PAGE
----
Updated: Jul 20, 2020
What are the grounds for divorce in Indiana?
Indiana is a mixed state, which means that you can use either fault or no-fault grounds as the basis for seeking a divorce. The reason you might want to use fault grounds is to gain an advantage in a contested child custody case or a dispute about the division of marital property or the appropriateness or amount of alimony.
A fault divorce may be granted when the required grounds are present and at least one spouse asks that the divorce be granted on the grounds of fault. Only some states allow fault divorces.
The traditional fault grounds are:
cruelty (inflicting unnecessary emotional or physical pain) -- this is the most frequently used ground for divorce
desertion for a specified length of time
confinement in prison for a set number of years, and
physical inability to engage in sexual intercourse, if it was not disclosed before marriage.
Why choose a fault divorce?
Some people don't want to wait out the period of separation required by their state's law for a no-fault divorce. And, in some states, a spouse who proves the other's fault may receive a greater share of the marital property or more alimony.
What if both spouses are at fault?
When both parties have shown grounds for divorce, the court will grant a divorce to the spouse who is least at fault under a doctrine called "comparative rectitude." Years ago, when both parties were at fault, neither was entitled to a divorce. The absurdity of this result gave rise to the concept of comparative rectitude.
Can a spouse successfully prevent a court from granting a divorce?
One spouse cannot stop a no-fault divorce. Objecting to the other spouse's request for divorce is itself an irreconcilable difference that would justify the divorce. A spouse can prevent a fault divorce, however, by convincing the court that he or she is not at fault. In addition, several other defenses to a divorce may be possible:
Condonation: Condonation is someone's approval of another's activities. For example, a wife who does not object to her husband's adultery may be said to condone it. If the wife sues her husband for divorce, claiming he has committed adultery, the husband may argue as a defense that she condoned his behavior.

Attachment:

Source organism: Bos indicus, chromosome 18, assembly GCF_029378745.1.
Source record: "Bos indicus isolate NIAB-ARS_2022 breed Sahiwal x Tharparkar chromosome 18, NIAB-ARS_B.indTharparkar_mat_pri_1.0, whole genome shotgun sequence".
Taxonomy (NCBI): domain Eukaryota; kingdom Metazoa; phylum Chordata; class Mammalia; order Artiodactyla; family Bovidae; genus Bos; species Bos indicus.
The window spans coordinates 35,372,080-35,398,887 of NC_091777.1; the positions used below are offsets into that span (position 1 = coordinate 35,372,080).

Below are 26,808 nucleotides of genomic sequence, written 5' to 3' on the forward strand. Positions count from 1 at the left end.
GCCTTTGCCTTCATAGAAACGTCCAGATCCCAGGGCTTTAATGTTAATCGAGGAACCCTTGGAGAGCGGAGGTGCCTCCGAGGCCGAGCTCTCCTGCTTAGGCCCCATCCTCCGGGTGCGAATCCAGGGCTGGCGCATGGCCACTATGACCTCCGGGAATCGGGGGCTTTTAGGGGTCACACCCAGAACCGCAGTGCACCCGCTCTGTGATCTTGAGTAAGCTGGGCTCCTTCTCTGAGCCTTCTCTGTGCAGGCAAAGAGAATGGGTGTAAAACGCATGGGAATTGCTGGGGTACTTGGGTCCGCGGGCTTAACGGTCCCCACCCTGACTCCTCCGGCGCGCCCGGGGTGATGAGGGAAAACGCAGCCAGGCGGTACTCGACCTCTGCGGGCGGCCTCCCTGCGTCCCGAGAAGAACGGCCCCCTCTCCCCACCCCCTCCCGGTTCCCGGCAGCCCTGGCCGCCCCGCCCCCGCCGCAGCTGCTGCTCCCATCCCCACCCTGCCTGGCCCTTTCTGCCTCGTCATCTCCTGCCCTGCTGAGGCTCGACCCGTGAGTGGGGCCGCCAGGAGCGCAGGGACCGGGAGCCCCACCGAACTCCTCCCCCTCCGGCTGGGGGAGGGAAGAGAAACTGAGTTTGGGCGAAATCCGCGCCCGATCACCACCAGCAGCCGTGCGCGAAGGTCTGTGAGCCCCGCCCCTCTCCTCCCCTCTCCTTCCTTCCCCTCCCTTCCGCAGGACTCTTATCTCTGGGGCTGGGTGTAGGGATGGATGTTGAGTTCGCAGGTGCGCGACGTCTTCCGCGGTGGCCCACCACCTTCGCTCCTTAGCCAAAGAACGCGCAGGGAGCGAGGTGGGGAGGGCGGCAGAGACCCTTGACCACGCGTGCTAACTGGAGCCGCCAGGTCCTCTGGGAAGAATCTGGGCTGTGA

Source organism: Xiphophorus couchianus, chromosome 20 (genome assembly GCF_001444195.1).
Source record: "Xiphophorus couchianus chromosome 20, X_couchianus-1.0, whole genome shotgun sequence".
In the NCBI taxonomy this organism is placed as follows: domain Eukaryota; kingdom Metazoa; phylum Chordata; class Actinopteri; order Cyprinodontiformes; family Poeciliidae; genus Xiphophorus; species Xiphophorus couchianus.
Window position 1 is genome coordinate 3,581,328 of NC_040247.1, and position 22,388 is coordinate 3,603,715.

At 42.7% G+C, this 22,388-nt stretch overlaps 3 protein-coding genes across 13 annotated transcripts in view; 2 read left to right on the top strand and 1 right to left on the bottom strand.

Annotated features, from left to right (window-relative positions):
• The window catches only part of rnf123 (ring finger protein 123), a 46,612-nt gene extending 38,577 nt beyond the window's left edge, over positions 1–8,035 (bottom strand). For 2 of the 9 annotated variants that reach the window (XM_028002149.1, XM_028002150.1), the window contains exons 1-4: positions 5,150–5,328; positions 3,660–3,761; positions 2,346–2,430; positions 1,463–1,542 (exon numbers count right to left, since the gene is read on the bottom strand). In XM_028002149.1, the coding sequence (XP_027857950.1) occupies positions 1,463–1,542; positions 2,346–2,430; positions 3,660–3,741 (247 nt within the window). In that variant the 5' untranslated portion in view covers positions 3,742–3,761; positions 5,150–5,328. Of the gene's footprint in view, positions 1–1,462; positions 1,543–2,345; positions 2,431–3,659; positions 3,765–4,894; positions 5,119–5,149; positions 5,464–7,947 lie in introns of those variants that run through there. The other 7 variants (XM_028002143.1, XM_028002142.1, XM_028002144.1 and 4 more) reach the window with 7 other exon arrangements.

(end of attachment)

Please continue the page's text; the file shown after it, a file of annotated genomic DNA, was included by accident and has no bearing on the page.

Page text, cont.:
Connivance: Connivance is the setting up of a situation so that the other person commits a wrongdoing. For example, a wife who invites her husband's lover to the house and then leaves for the weekend may be said to have connived his adultery. If the wife sues her husband for divorce, claiming he has committed adultery, the husband may argue as a defense that she connived -- that is, set up -- his actions.
Provocation: Provocation is the inciting of another to do a certain act. If a spouse suing for divorce claims that the other spouse abandoned her, her spouse might defend the suit on the ground that she provoked the abandonment.
Collusion: If a couple lives in a state where no fault divorce requires that the couple separate for a long time and the couple doesn't want to wait, they might pretend that one of them was at fault in order to manufacture a ground for divorce. This is called collusion, because they are cooperating in order to mislead the judge. If one spouse decides he no longer wants a divorce (before the divorce is granted), he could raise the collusion as a defense.
These defenses are rarely used because proving a defense may require witnesses and involve a lot of time and expense. And, your efforts will likely come to nothing. Chances are good that a court will eventually grant the divorce, because there is a strong public policy against forcing people to stay married when they don't wish to be.
What is the residency requirement for divorce in Indiana?
At least one spouse must be a resident of Indiana for six months before filing for divorce.
How is property divided at divorce in Indiana?
Indiana is an equitable division state. In an equitable division state, each spouse owns the income he or she earns during the marriage, and also has the right to manage any property that's in his or her name alone. But at divorce, whose name is on what property isn't the only deciding factor. Instead, the judge will divide marital property in a way that the judge considers fair but won't necessarily be exactly equal. However, in Indiana, the judge will start with a presumption that property will be divided equally, and then listens to arguments from both spouses about why a different division is fairer.
What are the rules about child custody in Indiana?
Like all states, Indiana courts begin with a presumption that it's best for a child to have frequent and continuing contact with both parents after a divorce. If possible, judges want to support joint custody arrangements. However, the exact nature of the time-share will be determined by the children's best interests.
What are the rules about child support in Indiana?
Like all states, Indiana requires both parents to support their children, even after a divorce. The amount of child support depends primarily on each parent's income and other resources, and how much time each parent spends with the children. In addition, sometimes the courts will "impute" income to a parent who has the capacity to earn more than he or she actually is earning.